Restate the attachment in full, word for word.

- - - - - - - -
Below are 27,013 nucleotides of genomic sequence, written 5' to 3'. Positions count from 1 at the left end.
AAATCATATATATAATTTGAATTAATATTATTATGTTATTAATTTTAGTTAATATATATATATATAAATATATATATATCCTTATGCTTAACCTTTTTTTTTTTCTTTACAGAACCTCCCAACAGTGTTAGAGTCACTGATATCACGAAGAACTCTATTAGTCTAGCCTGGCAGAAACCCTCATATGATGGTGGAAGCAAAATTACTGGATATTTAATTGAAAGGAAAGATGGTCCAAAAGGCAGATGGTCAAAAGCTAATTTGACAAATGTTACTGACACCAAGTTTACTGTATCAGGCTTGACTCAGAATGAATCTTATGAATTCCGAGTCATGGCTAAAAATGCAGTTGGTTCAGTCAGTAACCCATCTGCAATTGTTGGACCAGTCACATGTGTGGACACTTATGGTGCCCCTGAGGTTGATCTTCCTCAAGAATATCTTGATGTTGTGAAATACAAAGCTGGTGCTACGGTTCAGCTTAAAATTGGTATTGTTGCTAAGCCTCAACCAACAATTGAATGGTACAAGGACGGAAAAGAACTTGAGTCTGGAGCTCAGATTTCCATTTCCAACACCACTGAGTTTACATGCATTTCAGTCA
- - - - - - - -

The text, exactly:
Below are 27,013 nucleotides of genomic sequence, written 5' to 3'. Positions count from 1 at the left end.
AAATCATATATATAATTTGAATTAATATTATTATGTTATTAATTTTAGTTAATATATATATATATAAATATATATATATCCTTATGCTTAACCTTTTTTTTTTTCTTTACAGAACCTCCCAACAGTGTTAGAGTCACTGATATCACGAAGAACTCTATTAGTCTAGCCTGGCAGAAACCCTCATATGATGGTGGAAGCAAAATTACTGGATATTTAATTGAAAGGAAAGATGGTCCAAAAGGCAGATGGTCAAAAGCTAATTTGACAAATGTTACTGACACCAAGTTTACTGTATCAGGCTTGACTCAGAATGAATCTTATGAATTCCGAGTCATGGCTAAAAATGCAGTTGGTTCAGTCAGTAACCCATCTGCAATTGTTGGACCAGTCACATGTGTGGACACTTATGGTGCCCCTGAGGTTGATCTTCCTCAAGAATATCTTGATGTTGTGAAATACAAAGCTGGTGCTACGGTTCAGCTTAAAATTGGTATTGTTGCTAAGCCTCAACCAACAATTGAATGGTACAAGGACGGAAAAGAACTTGAGTCTGGAGCTCAGATTTCCATTTCCAACACCACTGAGTTTACATGCATTTCAGTCA